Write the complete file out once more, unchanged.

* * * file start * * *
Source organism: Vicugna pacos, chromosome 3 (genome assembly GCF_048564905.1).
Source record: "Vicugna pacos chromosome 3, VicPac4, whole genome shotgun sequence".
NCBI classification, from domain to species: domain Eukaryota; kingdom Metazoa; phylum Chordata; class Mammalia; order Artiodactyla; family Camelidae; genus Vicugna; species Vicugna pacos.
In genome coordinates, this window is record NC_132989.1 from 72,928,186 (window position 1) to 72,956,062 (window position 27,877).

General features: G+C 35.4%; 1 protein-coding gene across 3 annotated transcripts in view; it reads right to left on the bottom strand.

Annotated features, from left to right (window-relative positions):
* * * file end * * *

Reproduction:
Source organism: Vicugna pacos, chromosome 3 (genome assembly GCF_048564905.1).
Source record: "Vicugna pacos chromosome 3, VicPac4, whole genome shotgun sequence".
NCBI classification, from domain to species: domain Eukaryota; kingdom Metazoa; phylum Chordata; class Mammalia; order Artiodactyla; family Camelidae; genus Vicugna; species Vicugna pacos.
In genome coordinates, this window is record NC_132989.1 from 72,928,186 (window position 1) to 72,956,062 (window position 27,877).

General features: G+C 35.4%; 1 protein-coding gene across 3 annotated transcripts in view; it reads right to left on the bottom strand.

Annotated features, from left to right (window-relative positions):